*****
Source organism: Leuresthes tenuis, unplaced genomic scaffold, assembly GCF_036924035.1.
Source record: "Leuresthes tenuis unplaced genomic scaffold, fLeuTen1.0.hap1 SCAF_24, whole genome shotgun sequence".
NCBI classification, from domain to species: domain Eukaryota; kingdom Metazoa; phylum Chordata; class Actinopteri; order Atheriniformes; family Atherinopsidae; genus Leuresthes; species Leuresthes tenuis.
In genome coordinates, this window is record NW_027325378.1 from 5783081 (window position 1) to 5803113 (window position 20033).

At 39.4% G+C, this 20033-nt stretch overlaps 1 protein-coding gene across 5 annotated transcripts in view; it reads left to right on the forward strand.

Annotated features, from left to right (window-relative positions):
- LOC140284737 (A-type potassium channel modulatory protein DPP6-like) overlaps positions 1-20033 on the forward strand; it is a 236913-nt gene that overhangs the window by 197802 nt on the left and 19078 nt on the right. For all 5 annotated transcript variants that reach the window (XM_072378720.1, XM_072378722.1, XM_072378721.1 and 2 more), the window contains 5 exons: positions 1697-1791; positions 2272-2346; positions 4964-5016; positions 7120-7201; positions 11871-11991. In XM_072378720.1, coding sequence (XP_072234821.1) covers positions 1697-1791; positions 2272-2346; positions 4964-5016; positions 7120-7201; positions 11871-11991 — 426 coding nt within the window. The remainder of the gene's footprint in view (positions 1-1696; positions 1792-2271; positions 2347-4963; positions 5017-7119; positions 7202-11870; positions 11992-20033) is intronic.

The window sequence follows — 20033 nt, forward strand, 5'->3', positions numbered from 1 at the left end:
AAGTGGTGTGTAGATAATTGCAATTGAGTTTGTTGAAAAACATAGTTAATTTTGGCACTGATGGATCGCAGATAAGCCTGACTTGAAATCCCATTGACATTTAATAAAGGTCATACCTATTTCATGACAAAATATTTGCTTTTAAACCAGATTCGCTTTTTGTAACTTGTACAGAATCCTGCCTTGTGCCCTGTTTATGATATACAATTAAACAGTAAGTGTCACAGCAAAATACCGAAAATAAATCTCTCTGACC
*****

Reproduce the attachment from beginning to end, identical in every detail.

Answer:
Source organism: Leuresthes tenuis, unplaced genomic scaffold, assembly GCF_036924035.1.
Source record: "Leuresthes tenuis unplaced genomic scaffold, fLeuTen1.0.hap1 SCAF_24, whole genome shotgun sequence".
NCBI classification, from domain to species: domain Eukaryota; kingdom Metazoa; phylum Chordata; class Actinopteri; order Atheriniformes; family Atherinopsidae; genus Leuresthes; species Leuresthes tenuis.
In genome coordinates, this window is record NW_027325378.1 from 5783081 (window position 1) to 5803113 (window position 20033).

At 39.4% G+C, this 20033-nt stretch overlaps 1 protein-coding gene across 5 annotated transcripts in view; it reads left to right on the forward strand.

Annotated features, from left to right (window-relative positions):
- LOC140284737 (A-type potassium channel modulatory protein DPP6-like) overlaps positions 1-20033 on the forward strand; it is a 236913-nt gene that overhangs the window by 197802 nt on the left and 19078 nt on the right. For all 5 annotated transcript variants that reach the window (XM_072378720.1, XM_072378722.1, XM_072378721.1 and 2 more), the window contains 5 exons: positions 1697-1791; positions 2272-2346; positions 4964-5016; positions 7120-7201; positions 11871-11991. In XM_072378720.1, coding sequence (XP_072234821.1) covers positions 1697-1791; positions 2272-2346; positions 4964-5016; positions 7120-7201; positions 11871-11991 — 426 coding nt within the window. The remainder of the gene's footprint in view (positions 1-1696; positions 1792-2271; positions 2347-4963; positions 5017-7119; positions 7202-11870; positions 11992-20033) is intronic.

The window sequence follows — 20033 nt, forward strand, 5'->3', positions numbered from 1 at the left end:
AAGTGGTGTGTAGATAATTGCAATTGAGTTTGTTGAAAAACATAGTTAATTTTGGCACTGATGGATCGCAGATAAGCCTGACTTGAAATCCCATTGACATTTAATAAAGGTCATACCTATTTCATGACAAAATATTTGCTTTTAAACCAGATTCGCTTTTTGTAACTTGTACAGAATCCTGCCTTGTGCCCTGTTTATGATATACAATTAAACAGTAAGTGTCACAGCAAAATACCGAAAATAAATCTCTCTGACC